If we want to bring about lasting change in our food systems, one of the best means of achieving this would be to mobilise a vast army of female shoppers – after all, it is women who make most of the critical decisions when it comes to the buying of food.

I was recently invited by the Chipping Campden Food Research Association, to participate in a programme they’re running to test the extent to which it’s possible to change shopping habits.

They did this by providing one group of young mothers with information (provided by me) about what was wrong with our current food system, and how they could use their purchasing power to buy healthier and more sustainable food. Although I didn’t meet them, there was another control group of mums, not subjected to my propaganda, who will provide the ‘control’ against which to assess any behavioural change.

Talking to these mums was a very interesting experience. Most of the audiences I speak to are self-selecting, and have a prior interest in food and environmental issues. So it was really encouraging to see, that as long as you don’t use jargon, and you make the issues accessible, most people really want to know more about the story behind their food. These women were really interested, both in the provenance of their food and the impact of the production systems on their own health, and that of the environment.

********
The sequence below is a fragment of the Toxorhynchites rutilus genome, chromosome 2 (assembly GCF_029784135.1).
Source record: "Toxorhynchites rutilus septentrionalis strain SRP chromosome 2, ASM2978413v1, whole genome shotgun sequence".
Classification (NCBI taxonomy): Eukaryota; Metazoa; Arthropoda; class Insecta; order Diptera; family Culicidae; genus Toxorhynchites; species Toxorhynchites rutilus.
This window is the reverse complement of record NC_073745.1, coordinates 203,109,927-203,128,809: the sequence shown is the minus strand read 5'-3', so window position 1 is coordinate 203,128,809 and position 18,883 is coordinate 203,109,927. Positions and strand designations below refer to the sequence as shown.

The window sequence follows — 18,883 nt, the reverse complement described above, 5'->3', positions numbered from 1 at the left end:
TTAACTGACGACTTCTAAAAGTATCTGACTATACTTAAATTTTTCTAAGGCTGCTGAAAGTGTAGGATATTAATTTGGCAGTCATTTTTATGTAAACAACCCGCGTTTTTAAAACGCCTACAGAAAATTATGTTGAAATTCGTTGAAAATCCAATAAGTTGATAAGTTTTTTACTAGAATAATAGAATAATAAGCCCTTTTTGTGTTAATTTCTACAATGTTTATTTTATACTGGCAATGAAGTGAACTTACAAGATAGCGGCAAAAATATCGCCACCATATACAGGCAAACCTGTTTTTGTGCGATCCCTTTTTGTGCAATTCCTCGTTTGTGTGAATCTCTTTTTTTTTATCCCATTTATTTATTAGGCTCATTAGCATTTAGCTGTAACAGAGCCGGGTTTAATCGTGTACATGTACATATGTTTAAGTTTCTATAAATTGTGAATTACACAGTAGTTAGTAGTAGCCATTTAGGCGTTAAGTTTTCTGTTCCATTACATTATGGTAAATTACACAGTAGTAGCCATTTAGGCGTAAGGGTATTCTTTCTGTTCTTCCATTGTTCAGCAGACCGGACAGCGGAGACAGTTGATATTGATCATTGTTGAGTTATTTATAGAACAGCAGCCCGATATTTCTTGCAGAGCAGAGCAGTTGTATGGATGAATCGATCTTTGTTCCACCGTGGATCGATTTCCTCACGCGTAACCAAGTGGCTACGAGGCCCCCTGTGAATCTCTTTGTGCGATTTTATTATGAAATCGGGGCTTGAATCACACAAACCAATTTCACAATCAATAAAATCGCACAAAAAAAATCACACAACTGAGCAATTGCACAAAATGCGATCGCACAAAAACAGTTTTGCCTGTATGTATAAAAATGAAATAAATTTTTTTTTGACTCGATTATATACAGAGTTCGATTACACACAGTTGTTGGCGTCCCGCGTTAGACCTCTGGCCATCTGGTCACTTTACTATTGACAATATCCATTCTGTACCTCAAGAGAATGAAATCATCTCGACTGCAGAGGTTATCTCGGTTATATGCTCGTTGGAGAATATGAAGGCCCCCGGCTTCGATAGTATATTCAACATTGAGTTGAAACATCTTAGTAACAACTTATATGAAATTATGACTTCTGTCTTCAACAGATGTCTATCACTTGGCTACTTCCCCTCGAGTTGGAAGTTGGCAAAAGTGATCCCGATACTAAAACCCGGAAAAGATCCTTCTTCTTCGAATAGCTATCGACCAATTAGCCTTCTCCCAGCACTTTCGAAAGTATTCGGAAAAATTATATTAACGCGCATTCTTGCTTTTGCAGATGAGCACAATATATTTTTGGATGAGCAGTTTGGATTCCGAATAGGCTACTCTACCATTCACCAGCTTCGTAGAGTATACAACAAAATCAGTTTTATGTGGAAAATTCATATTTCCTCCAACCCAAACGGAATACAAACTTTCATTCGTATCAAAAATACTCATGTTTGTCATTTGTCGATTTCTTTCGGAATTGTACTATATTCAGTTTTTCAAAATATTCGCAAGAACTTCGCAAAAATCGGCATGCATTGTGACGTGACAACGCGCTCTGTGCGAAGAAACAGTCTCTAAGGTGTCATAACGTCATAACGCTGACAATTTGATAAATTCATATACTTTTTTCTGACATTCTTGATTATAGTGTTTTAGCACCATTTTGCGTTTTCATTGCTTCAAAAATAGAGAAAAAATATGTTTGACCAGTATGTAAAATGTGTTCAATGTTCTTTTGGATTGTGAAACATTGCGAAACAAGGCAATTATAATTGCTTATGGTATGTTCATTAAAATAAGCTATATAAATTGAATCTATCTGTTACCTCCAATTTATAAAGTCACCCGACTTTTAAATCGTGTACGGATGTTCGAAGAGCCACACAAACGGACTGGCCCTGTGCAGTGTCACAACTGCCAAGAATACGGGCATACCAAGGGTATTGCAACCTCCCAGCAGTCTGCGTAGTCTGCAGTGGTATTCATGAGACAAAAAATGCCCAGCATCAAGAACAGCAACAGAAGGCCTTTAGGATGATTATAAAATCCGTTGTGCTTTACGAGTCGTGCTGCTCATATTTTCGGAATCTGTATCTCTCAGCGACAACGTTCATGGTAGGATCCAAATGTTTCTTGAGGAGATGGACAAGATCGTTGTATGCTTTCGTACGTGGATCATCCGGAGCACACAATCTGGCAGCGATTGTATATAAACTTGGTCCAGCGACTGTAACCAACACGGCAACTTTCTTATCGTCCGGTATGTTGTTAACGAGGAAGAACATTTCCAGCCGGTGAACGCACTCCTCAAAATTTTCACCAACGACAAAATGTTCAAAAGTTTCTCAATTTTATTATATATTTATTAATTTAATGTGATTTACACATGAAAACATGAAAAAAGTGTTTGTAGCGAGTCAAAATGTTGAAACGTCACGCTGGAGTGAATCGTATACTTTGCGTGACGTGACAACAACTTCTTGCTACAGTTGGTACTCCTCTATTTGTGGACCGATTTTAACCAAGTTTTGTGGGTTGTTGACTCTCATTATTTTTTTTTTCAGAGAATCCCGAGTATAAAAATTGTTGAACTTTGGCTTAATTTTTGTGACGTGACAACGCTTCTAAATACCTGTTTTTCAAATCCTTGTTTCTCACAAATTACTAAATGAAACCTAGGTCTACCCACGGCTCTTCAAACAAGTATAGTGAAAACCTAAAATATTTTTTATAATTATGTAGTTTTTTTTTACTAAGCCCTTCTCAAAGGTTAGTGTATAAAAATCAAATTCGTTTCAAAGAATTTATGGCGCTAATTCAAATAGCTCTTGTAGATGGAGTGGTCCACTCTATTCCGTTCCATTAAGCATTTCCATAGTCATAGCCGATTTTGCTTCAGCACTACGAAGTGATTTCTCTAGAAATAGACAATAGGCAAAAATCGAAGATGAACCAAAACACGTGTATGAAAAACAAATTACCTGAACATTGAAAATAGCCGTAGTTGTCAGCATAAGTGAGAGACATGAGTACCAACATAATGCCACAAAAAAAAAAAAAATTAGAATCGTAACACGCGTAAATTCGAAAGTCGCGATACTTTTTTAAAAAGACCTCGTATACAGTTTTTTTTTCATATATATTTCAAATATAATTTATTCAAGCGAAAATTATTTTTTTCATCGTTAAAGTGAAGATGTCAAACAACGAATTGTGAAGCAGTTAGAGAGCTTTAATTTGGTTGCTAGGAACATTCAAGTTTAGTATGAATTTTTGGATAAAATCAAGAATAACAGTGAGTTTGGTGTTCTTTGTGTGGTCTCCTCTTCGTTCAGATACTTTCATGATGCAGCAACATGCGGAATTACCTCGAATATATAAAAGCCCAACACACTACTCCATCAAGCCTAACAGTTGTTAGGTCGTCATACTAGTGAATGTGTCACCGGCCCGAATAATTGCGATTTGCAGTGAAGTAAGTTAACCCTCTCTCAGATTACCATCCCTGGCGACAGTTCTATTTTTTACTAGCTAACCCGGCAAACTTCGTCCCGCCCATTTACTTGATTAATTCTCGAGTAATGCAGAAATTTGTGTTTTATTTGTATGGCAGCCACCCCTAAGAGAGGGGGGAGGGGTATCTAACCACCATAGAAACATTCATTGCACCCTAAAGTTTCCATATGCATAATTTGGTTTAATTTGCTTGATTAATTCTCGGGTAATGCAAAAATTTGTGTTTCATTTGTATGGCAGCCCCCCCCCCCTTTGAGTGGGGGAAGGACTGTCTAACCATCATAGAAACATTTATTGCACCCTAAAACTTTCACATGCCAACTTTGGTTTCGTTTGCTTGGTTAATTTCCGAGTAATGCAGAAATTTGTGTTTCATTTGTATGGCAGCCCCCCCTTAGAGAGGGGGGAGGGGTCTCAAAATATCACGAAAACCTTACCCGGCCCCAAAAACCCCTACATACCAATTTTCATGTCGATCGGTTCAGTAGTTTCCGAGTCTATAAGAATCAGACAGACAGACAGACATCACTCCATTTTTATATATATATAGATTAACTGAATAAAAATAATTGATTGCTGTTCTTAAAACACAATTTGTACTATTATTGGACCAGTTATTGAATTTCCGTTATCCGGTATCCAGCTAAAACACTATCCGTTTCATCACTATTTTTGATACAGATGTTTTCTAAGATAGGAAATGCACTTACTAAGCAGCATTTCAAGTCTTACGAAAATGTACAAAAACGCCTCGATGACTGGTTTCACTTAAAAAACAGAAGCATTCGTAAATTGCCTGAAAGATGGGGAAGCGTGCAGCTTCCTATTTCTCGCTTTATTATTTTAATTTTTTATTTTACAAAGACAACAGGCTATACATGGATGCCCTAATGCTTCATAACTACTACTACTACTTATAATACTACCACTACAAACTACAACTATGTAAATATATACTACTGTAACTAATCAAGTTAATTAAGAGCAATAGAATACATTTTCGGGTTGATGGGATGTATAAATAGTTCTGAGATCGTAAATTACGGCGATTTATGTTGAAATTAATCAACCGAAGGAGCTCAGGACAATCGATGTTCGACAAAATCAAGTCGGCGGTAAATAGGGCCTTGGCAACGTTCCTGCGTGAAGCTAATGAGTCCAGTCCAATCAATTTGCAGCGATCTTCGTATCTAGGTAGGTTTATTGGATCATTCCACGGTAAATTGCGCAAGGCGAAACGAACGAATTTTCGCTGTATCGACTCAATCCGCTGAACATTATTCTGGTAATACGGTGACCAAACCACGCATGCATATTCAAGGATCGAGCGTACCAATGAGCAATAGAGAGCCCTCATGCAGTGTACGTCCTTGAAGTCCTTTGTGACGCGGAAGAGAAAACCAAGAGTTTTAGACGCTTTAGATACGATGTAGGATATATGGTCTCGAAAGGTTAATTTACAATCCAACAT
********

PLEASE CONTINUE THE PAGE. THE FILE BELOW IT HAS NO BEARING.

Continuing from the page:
The proposition I put to them, was that if they bought fresh and unprocessed staple foods locally (thus cutting out some of the links in the food chain) they would still be able to afford a more sustainable and healthy diet. Thus improving their personal health, and that of the environment.

Explaining this, I had the impression that they already intuitively understood many of these issues. The experience reinforced my feeling that all ideas ‘have their time’, a moment when they acquire a current context which greatly increases their potency to bring about change.

Of course, all this may be wishful thinking as it may well be that I was simply carried away with my own enthusiasm (arguably not for the first time!) and that there will be little evidence of behavioural change amongst the women who were on the receiving end of my rhetoric. We will find this out in due course, since Chipping Campden have promised to share the outcomes with us at the end of the project, so we shall see!

Photograph by North Charleston

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  • Prue Hardwick

    sounds good- how about trying to get a conversation going on mumsnet?